National egoism rules. The euro is too expensive for Greece, Portugal, Spain, Italy and even France. The euro's rate in relation to the US dollar is adapted to Germany or the Netherlands, not for southern Europe. For these countries, the euro is like a cluster bomb on their growth.
And because the currency is so strong, companies are unable to export. They delocalize like crazy. And unemployment shoots up. That's why leaving the euro is a solution for all these countries whose competitiveness is in trouble. They can devalue their currency and get back in business.
But then there are the cons. Technically, for these countries to get back to their national currencies - say, the drachma, the peso, or the lira - is already a major headache in itself. Then these new (old) currencies will obviously fall; according to ING projections it would be something like 50% for Greece and Spain.
This means their debt, as well as the debts of their companies - denominated in euros - will rise exponentially. And the same for inflation; it would be parked in double-digit territory.
The only realistic solution for the European crisis would be a move towards a federal Europe (think of the United States of Europe). That would imply that the accumulated debt of all these countries would be Europe's debt (and also imply, on a positive register, no more speculation). The economy would be centralized, managed on a European-wide scale.
There's absolutely no evidence European-wide citizens are ready to accept such a project. Thus, the crisis is never-ending.
I want security, yeah
The BRICS's ultimate fear is that this perpetual eurozone wasteland plus American stagnation will lead to a global contraction also wreaking havoc all across Asia, South America and Africa.
Public opinion in the development world has long memories. Many would dream that as much as the IMF "helped" the global South by applying its dreaded "structural adjustments" - deregulating everything in sight and transferring more wealth to the already wealthy - the BRICs might now impose their own rules to "save" Europe.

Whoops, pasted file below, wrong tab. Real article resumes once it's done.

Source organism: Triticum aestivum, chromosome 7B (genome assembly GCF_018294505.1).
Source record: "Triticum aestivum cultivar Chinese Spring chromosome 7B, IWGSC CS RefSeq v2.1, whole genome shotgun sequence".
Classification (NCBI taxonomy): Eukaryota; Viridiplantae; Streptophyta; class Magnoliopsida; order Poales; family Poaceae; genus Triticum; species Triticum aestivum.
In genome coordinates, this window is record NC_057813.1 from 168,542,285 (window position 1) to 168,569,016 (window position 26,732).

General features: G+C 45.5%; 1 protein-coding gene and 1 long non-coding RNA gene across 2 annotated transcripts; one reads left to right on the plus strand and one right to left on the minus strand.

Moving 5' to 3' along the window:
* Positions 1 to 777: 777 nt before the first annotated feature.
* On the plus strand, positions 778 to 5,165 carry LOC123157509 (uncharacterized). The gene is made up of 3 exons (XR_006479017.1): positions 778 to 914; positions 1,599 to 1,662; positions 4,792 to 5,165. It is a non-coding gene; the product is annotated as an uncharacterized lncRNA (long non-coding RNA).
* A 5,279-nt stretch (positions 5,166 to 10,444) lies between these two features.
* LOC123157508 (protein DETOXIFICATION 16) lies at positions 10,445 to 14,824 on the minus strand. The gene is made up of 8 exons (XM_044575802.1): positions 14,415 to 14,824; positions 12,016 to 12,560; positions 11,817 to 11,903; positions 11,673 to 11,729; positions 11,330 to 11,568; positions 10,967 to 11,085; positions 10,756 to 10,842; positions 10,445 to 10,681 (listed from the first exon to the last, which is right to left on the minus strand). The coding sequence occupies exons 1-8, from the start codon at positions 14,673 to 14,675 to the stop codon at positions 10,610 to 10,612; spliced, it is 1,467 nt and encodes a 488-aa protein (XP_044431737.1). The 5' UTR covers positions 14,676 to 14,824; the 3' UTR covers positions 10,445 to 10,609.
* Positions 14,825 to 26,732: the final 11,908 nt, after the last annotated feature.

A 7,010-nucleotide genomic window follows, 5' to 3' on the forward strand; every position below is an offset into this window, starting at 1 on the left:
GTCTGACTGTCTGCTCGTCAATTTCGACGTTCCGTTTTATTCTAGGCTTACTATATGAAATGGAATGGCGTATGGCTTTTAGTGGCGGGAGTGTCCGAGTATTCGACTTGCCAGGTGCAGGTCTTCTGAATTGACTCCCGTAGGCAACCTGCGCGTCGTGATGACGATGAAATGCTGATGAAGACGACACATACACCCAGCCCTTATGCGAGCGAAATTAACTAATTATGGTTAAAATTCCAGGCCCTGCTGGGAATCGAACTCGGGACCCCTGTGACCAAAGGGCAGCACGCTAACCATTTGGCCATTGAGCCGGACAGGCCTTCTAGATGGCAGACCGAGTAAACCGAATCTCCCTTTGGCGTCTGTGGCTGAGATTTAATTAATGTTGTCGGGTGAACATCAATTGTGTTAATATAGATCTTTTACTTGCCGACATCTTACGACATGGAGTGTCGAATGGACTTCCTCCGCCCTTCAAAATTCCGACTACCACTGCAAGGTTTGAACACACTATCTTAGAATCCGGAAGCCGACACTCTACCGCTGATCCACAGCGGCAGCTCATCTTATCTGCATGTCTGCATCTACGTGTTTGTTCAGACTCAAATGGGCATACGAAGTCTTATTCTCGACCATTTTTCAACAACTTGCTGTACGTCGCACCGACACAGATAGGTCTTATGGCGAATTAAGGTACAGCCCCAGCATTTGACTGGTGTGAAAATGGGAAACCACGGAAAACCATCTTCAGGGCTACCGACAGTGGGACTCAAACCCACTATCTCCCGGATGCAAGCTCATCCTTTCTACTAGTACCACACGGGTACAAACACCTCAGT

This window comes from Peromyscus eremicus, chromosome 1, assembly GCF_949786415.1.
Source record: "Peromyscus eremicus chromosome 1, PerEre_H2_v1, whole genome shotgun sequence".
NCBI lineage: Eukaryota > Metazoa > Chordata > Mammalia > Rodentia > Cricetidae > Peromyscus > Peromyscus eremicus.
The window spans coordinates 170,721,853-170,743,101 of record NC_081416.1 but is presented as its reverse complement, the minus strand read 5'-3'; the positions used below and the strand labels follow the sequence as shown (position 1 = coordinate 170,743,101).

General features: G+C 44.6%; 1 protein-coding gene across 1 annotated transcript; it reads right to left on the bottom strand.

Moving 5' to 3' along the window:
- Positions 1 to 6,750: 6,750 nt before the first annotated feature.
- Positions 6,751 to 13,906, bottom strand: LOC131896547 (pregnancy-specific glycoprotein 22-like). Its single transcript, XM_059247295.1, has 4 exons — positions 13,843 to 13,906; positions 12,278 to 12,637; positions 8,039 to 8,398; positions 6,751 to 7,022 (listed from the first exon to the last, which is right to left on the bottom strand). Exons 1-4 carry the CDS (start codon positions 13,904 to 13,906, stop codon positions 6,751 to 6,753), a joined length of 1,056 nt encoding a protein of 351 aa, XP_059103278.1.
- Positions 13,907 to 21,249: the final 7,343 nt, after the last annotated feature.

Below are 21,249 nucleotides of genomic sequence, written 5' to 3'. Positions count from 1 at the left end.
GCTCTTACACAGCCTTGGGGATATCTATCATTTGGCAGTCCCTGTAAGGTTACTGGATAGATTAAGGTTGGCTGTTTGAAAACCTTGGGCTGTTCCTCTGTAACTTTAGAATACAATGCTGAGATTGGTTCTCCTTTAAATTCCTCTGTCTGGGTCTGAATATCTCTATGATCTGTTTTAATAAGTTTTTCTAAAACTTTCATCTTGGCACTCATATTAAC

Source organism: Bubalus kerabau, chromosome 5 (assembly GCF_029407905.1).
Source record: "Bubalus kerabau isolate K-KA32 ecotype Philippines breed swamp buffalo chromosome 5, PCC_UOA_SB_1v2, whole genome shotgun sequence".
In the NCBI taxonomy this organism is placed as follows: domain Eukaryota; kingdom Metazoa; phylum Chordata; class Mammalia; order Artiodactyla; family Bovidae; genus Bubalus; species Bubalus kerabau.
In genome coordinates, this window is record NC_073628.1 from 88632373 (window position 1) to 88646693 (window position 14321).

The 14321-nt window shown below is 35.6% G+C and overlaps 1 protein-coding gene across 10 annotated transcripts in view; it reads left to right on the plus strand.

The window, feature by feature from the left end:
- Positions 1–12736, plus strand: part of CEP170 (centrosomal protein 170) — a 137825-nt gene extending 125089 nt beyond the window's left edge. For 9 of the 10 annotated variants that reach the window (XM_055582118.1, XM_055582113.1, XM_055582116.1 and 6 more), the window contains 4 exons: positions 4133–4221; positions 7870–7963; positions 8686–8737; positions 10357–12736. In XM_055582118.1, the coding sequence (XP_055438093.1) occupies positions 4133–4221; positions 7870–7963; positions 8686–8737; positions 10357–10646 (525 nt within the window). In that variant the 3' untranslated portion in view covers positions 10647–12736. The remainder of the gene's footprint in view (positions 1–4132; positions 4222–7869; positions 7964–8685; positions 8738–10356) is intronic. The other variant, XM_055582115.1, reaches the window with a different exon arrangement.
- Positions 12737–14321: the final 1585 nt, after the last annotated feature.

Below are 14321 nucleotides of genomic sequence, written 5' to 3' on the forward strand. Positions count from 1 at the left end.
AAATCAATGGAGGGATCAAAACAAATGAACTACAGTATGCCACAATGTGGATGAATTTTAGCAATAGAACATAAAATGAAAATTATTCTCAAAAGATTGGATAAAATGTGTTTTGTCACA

That would be, in practice, permanent seats at the UN Security Council for the "B" and "I" in BRICS ("R" and "C" already have it). Brazil would demand real free trade in agriculture. And China would demand real freedom of investment.
But everyone knows that won't happen.
Another possibility - in terms of helping not only Europe but the global economy as a whole - would be for all BRICS to launch massive infrastructure projects. Then EU and US funds would be "encouraged" to get into the action. China already did it, and Brazil is doing it; but these massive investments in infrastructure are largely locally and regionally minded, and are not translating into more jobs for Europeans or Americans.
Even crisis-hit Western Europe, as a whole, is still the number one economy in the world; according to The Economist, a little less than 24% of the global total, compared to the BRICS at 21%. Yet the Europeans hold 32% of the votes at the International IMF, while the BRICS control only 11%.
So maybe that's what the BRICS are really after; they want to force a new correlation of forces at the IMF. To this end, why not undermine the power of the US dollar a little further, and to defy Europe a little more forcefully; but without betting on the US dollar, or the euro, or both, crashing. Sun Tzu would give it the thumbs up.
Escobar is the author of Globalistan: How the Globalized World is Dissolving into Liquid War (Nimble Books, 2007) and Red Zone Blues: a snapshot of Baghdad during the surge. His new book, just out, is Obama does Globalistan (Nimble Books, 2009). He can be reached at [email protected].
This article was originally published by Asia Times Online. SACSIS cannot authorise its republication. For reprinting rights, please contact the author.